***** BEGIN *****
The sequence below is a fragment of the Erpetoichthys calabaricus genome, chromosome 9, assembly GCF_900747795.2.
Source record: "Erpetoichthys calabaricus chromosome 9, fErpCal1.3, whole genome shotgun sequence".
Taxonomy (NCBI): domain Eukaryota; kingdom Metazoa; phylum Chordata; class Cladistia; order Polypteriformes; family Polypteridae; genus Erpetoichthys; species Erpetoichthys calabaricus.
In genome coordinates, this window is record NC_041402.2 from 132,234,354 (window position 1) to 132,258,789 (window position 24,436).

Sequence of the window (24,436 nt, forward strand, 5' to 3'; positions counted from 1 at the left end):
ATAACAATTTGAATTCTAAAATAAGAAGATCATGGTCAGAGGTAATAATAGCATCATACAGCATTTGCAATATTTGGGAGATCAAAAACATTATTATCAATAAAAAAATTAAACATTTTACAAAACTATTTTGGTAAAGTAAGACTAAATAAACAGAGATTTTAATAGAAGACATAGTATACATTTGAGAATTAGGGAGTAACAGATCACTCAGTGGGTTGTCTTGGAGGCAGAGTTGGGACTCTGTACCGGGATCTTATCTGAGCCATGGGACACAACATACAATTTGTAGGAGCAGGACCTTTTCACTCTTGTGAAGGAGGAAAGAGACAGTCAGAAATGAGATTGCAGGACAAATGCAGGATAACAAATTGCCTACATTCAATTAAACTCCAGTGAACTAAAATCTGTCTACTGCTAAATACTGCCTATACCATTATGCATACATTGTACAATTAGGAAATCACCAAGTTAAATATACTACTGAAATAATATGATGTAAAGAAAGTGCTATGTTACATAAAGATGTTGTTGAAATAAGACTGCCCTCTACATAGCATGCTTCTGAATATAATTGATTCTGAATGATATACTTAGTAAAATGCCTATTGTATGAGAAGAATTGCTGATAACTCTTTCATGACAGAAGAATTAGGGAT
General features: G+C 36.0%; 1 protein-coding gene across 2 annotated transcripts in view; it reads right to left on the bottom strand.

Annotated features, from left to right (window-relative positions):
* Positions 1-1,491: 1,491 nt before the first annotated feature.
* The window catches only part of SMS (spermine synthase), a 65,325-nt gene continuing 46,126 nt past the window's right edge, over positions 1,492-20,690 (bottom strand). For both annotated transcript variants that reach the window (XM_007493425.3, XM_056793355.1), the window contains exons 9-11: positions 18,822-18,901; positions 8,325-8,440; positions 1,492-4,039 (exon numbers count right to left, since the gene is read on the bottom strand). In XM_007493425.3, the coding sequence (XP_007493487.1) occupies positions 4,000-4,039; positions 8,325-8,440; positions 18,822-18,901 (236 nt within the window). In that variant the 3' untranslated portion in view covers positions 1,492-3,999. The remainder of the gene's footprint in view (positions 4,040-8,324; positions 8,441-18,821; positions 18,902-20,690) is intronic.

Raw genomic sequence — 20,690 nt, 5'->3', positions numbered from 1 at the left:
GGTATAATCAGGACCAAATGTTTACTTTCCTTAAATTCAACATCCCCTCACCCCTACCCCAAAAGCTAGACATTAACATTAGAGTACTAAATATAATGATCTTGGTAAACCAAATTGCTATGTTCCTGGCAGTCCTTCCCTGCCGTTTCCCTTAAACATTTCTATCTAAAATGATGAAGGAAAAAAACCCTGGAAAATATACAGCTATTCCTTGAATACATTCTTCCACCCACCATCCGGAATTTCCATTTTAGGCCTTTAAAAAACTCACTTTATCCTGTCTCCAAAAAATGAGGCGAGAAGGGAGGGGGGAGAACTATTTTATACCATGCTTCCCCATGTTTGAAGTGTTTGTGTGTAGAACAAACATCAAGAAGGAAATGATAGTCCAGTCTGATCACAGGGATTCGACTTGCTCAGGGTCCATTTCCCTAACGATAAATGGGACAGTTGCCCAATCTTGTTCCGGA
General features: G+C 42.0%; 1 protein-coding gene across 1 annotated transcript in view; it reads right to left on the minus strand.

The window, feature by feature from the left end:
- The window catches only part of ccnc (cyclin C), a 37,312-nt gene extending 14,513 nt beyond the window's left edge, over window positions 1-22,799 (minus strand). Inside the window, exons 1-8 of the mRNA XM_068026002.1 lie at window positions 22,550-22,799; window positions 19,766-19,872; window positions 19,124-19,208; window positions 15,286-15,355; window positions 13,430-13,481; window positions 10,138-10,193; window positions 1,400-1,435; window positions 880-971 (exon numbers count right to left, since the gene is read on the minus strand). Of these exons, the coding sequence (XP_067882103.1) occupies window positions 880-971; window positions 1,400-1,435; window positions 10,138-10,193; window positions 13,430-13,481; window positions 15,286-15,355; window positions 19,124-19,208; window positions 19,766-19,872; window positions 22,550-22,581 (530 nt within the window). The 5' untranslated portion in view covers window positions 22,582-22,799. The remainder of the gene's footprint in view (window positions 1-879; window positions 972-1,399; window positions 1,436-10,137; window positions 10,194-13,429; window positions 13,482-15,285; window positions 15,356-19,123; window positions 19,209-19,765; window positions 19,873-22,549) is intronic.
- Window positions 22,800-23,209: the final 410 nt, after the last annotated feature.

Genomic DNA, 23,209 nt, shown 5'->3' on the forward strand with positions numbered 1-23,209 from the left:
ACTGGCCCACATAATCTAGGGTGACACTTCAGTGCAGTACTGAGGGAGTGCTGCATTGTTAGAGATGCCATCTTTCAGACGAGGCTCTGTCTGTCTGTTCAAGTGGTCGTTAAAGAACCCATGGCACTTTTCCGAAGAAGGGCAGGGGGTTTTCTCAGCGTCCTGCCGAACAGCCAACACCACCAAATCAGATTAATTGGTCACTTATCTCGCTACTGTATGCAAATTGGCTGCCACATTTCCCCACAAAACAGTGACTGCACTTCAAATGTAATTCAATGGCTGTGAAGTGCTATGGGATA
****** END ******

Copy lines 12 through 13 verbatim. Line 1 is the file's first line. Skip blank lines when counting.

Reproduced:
GGTATAATCAGGACCAAATGTTTACTTTCCTTAAATTCAACATCCCCTCACCCCTACCCCAAAAGCTAGACATTAACATTAGAGTACTAAATATAATGATCTTGGTAAACCAAATTGCTATGTTCCTGGCAGTCCTTCCCTGCCGTTTCCCTTAAACATTTCTATCTAAAATGATGAAGGAAAAAAACCCTGGAAAATATACAGCTATTCCTTGAATACATTCTTCCACCCACCATCCGGAATTTCCATTTTAGGCCTTTAAAAAACTCACTTTATCCTGTCTCCAAAAAATGAGGCGAGAAGGGAGGGGGGAGAACTATTTTATACCATGCTTCCCCATGTTTGAAGTGTTTGTGTGTAGAACAAACATCAAGAAGGAAATGATAGTCCAGTCTGATCACAGGGATTCGACTTGCTCAGGGTCCATTTCCCTAACGATAAATGGGACAGTTGCCCAATCTTGTTCCGGA
General features: G+C 42.0%; 1 protein-coding gene across 1 annotated transcript in view; it reads right to left on the minus strand.